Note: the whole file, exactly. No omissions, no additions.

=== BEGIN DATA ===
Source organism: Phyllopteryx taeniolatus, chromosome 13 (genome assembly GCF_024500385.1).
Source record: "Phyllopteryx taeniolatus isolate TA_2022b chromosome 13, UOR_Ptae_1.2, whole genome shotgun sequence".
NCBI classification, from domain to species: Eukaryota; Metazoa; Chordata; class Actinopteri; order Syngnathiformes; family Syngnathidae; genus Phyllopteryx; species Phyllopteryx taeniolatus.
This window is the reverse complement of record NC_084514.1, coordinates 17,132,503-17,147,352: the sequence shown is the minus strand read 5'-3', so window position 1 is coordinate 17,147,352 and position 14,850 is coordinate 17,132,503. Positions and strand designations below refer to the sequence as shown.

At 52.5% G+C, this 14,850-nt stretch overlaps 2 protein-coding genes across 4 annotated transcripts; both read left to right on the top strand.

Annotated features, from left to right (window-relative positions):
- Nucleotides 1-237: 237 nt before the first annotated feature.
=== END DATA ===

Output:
Source organism: Phyllopteryx taeniolatus, chromosome 13 (genome assembly GCF_024500385.1).
Source record: "Phyllopteryx taeniolatus isolate TA_2022b chromosome 13, UOR_Ptae_1.2, whole genome shotgun sequence".
NCBI classification, from domain to species: Eukaryota; Metazoa; Chordata; class Actinopteri; order Syngnathiformes; family Syngnathidae; genus Phyllopteryx; species Phyllopteryx taeniolatus.
This window is the reverse complement of record NC_084514.1, coordinates 17,132,503-17,147,352: the sequence shown is the minus strand read 5'-3', so window position 1 is coordinate 17,147,352 and position 14,850 is coordinate 17,132,503. Positions and strand designations below refer to the sequence as shown.

At 52.5% G+C, this 14,850-nt stretch overlaps 2 protein-coding genes across 4 annotated transcripts; both read left to right on the top strand.

Annotated features, from left to right (window-relative positions):
- Nucleotides 1-237: 237 nt before the first annotated feature.